Saturday, November 30, 2019

Gen. Flickinger & the FBI: Obtaining & Sorting Puzzle Pieces

J. Edgar Hoover Building, which serves as
FBI headquarters in Washington, D.C.
Another file pertaining to the late Gen. Donald D. Flickinger was obtained from the FBI through the Freedom of Information Act. The six-page file contains FBI airtel communications concerning an investigation in 1969 of unidentified individuals entering the Soviet Embassy in Washington, D.C. Flickinger was found to be an associate of the group and was already known by the FBI to be involved in related business activities. Following the general's resistance to an FBI interview, the Bureau apparently chose not to pursue the matter further.

Meanwhile, the National Archives and Records Administration (NARA) indicated material responsive to an FOIA request on Flickinger may potentially be included in three yet to be processed and released files. The subjects of the files are three different men, according to NARA, and each file contains a substantial amount of information compiled during the course of investigations spanning many years of the Cold War.

Our attention first turned to Gen. Flickinger in August when Keith Basterfield reported how he came to suspect Flickinger may have been the person Dr. Kit Green described as a significant UFO contact during an interview. Green, a controversial UFO researcher and former CIA officer, claimed the person he declined to name discussed UFO-related issues with him at length.

Dr. Christopher "Kit" Green
We began submitting FOIA requests on the matter and sought comment from Green, resulting in a September blog post at The UFO Trail. The post explores information contained in two files received from the FBI pertaining to Flickinger. The post also has a statement given by Green, who would neither confirm nor deny if Flickinger might be what Basterfield referred to as Green's UFO mentor. 

The files provided earlier this year by the Bureau paint pictures of Cold War spy games and fears of espionage. The FBI interviewed Flickinger in 1964 about his knowledge of a foreign woman and her relationship with Dr. W. Randolph "Randy" Lovelace, a scientist, business associate and friend of Flickinger who figures rather prominently in UFO-related conspiracy narratives. The woman, Jeannine Cusson, a hostess at an upscale DC restaurant, was of concern to the Bureau due to being "in an ideal position for her to meet and spot highly placed individuals connected with U.S. and foreign intelligence services." We will likely explore this more in the future, as we await final responses on additional FOIA requests.

Flickinger was identified by the FBI in 1969 as a biomedical research consultant. He was described as working with the Air Force, Department of Defense, NASA, other agencies and universities. We now know the general, who was a medical doctor, also acted as a medical adviser for the CIA for over ten years. 

A woman employed at an outfit called Courtesy Inc. informed the Bureau that Flickinger was a customer. He maintained a temporary office and answering service with the company, which provided secretarial services to businessmen on an as needed basis. Quite interestingly, the FBI contact at Courtesy Inc., Sharon Ash, was a former employee of the FBI Washington Field Office (WFO).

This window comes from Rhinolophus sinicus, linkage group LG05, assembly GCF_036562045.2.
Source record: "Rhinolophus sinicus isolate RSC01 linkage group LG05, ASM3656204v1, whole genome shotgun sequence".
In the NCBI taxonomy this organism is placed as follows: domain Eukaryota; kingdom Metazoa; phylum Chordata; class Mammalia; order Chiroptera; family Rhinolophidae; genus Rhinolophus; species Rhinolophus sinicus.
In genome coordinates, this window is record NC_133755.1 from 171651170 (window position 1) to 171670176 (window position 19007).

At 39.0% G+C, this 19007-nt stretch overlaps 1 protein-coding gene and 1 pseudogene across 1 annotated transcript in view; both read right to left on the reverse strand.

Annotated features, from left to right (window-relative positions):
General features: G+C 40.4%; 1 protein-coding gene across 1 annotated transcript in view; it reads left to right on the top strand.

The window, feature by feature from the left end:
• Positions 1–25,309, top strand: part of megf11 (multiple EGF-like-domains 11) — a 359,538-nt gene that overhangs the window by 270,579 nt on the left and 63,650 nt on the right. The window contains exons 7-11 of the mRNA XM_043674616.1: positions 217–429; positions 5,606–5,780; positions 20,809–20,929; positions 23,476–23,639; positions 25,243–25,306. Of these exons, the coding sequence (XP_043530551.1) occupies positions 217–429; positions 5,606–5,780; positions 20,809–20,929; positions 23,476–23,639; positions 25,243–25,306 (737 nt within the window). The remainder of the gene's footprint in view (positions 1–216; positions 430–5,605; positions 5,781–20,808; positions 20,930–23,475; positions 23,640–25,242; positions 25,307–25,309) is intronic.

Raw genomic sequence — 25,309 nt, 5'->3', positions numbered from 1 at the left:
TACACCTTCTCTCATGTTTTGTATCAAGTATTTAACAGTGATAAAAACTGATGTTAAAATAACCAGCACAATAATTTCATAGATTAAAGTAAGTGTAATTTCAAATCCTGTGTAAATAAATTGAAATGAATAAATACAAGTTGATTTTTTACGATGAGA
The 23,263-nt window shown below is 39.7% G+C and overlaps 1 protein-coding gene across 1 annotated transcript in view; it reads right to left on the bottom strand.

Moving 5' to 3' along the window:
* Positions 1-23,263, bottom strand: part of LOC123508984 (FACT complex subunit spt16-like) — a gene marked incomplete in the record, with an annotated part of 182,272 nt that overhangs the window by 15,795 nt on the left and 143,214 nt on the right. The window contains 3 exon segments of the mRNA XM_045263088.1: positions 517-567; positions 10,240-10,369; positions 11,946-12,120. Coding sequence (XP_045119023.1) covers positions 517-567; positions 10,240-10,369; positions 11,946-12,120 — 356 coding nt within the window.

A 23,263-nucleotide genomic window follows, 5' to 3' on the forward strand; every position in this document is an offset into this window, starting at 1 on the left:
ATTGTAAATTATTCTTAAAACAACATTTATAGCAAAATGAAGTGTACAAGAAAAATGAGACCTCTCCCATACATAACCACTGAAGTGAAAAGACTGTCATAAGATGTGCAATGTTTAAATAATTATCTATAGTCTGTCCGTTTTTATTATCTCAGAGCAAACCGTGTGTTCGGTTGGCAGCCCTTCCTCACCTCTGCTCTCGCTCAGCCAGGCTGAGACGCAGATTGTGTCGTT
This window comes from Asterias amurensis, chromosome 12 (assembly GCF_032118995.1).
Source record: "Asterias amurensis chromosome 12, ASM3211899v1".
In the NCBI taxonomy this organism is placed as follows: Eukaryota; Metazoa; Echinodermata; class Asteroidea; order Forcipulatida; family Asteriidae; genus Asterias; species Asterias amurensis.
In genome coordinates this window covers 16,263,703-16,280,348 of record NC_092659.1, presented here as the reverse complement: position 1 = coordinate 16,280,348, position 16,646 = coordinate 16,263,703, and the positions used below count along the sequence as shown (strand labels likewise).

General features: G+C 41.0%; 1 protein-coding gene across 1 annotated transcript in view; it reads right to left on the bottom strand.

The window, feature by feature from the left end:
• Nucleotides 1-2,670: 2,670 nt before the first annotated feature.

From two different files:

It was in 1969 that the FBI was informed of an event in which a car transported unidentified subjects (Unsubs) to the Soviet Embassy. The vehicle was soon found to have been rented by Flickinger. An FBI Special Agent concocted a false reason to question the general about the event, should it please the Bureau:

We requested files from the FBI pertaining to the investigation of the rental car and unidentified embassy visitors. The Bureau provided a six-page file in response.

The file contains FBI communications pertaining to the investigation, culminating in documentation that Sharon Ash provided information indicating Flickinger rented office space for a business conference with clients from outside DC on the date in question. Somewhat curiously, it seems the Bureau concluded there was no reason to further pursue the investigation and in spite of the fact the general was uncooperative:

Three specific FBI files potentially containing information pertaining to Gen. Flickinger were sought from NARA. The Administration indicated the records to be a 2500-page file consisting of info compiled during an investigation conducted from 1956-1968, subject Velentin Nikolaevich Elista; a 3000-page file with info compiled as part of an investigation from 1948-1966, subject Lt. Col. Mikhail Nikolaevich Kostyuk; and an 800-page file containing info from an investigation spanning 1950-1973, subject Lt. Col. Alexei Nikolaevich Chizhov. The files are not yet processed through the FOIA. 

A recent email response from NARA:

We might reasonably surmise some unstated dynamics developed between the FBI and Gen. Flickinger over the course of investigations conducted by the Bureau. We won't speculate at length, but conflicts between intelligence agencies - and counterespionage efforts on behalf of agencies in addition to the FBI - might be easily interpreted as increasingly likely. One possibility is the general played valuable roles in such operations during his career.

When intelligence professionals are involved in the UFO fray, it seems a safe bet we will find espionage and counterespionage operations not too far removed. It could be competently argued that much of ufology has long served as a small part of a much larger topic: counterespionage.

Recommended further reading:

FBI Had Interest in Flickinger Contacts 

UFOs as Espionage Tools

NSA Releases 1978 Memo on MUFON Conference

Crashed Saucer Misinformation 

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